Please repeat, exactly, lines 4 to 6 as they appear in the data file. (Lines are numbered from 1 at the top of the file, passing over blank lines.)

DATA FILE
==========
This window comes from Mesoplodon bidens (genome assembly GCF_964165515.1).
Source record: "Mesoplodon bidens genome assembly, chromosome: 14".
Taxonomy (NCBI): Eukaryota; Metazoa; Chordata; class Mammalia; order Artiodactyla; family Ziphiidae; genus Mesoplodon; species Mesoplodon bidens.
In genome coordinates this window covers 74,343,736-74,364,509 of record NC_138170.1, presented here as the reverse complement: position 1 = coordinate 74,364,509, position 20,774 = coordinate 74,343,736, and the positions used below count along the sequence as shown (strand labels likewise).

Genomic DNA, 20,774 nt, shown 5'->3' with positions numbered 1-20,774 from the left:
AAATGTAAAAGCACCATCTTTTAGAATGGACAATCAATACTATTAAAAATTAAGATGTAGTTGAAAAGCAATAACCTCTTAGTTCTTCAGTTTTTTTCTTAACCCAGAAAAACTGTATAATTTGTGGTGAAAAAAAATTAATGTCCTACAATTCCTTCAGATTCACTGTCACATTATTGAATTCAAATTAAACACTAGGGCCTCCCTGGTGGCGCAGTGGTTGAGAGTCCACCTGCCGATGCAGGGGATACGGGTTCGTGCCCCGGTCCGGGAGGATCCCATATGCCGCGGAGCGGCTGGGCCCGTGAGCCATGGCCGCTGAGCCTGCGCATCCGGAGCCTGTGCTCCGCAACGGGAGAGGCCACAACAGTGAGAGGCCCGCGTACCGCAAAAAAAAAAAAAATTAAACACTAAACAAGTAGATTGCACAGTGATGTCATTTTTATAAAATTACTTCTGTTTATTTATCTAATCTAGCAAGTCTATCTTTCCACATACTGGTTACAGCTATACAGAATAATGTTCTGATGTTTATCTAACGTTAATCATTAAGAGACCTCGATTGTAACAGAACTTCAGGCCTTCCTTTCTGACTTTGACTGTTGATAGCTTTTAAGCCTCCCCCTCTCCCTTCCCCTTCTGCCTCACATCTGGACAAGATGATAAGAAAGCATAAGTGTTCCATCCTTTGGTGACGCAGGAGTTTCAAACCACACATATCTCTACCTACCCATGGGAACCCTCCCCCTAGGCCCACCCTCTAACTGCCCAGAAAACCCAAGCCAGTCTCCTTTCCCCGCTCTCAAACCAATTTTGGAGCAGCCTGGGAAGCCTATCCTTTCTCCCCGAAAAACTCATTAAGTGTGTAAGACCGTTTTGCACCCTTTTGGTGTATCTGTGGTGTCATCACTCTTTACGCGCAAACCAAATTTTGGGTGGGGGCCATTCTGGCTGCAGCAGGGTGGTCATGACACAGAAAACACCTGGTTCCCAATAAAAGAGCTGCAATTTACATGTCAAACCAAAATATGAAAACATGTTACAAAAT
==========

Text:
In genome coordinates this window covers 74,343,736-74,364,509 of record NC_138170.1, presented here as the reverse complement: position 1 = coordinate 74,364,509, position 20,774 = coordinate 74,343,736, and the positions used below count along the sequence as shown (strand labels likewise).

Genomic DNA, 20,774 nt, shown 5'->3' with positions numbered 1-20,774 from the left:
AAATGTAAAAGCACCATCTTTTAGAATGGACAATCAATACTATTAAAAATTAAGATGTAGTTGAAAAGCAATAACCTCTTAGTTCTTCAGTTTTTTTCTTAACCCAGAAAAACTGTATAATTTGTGGTGAAAAAAAATTAATGTCCTACAATTCCTTCAGATTCACTGTCACATTATTGAATTCAAATTAAACACTAGGGCCTCCCTGGTGGCGCAGTGGTTGAGAGTCCACCTGCCGATGCAGGGGATACGGGTTCGTGCCCCGGTCCGGGAGGATCCCATATGCCGCGGAGCGGCTGGGCCCGTGAGCCATGGCCGCTGAGCCTGCGCATCCGGAGCCTGTGCTCCGCAACGGGAGAGGCCACAACAGTGAGAGGCCCGCGTACCGCAAAAAAAAAAAAAATTAAACACTAAACAAGTAGATTGCACAGTGATGTCATTTTTATAAAATTACTTCTGTTTATTTATCTAATCTAGCAAGTCTATCTTTCCACATACTGGTTACAGCTATACAGAATAATGTTCTGATGTTTATCTAACGTTAATCATTAAGAGACCTCGATTGTAACAGAACTTCAGGCCTTCCTTTCTGACTTTGACTGTTGATAGCTTTTAAGCCTCCCCCTCTCCCTTCCCCTTCTGCCTCACATCTGGACAAGATGATAAGAAAGCATAAGTGTTCCATCCTTTGGTGACGCAGGAGTTTCAAACCACACATATCTCTACCTACCCATGGGAACCCTCCCCCTAGGCCCACCCTCTAACTGCCCAGAAAACCCAAGCCAGTCTCCTTTCCCCGCTCTCAAACCAATTTTGGAGCAGCCTGGGAAGCCTATCCTTTCTCCCCGAAAAACTCATTAAGTGTGTAAGACCGTTTTGCACCCTTTTGGTGTATCTGTGGTGTCATCACTCTTTACGCGCAAACCAAATTTTGGGTGGGGGCCATTCTGGCTGCAGCAGGGTGGTCATGACACAGAAAACACCTGGTTCCCAATAAAAGAGCTGCAATTTACATGTCAAACCAAAATATGAAAACATGTTACAAAAT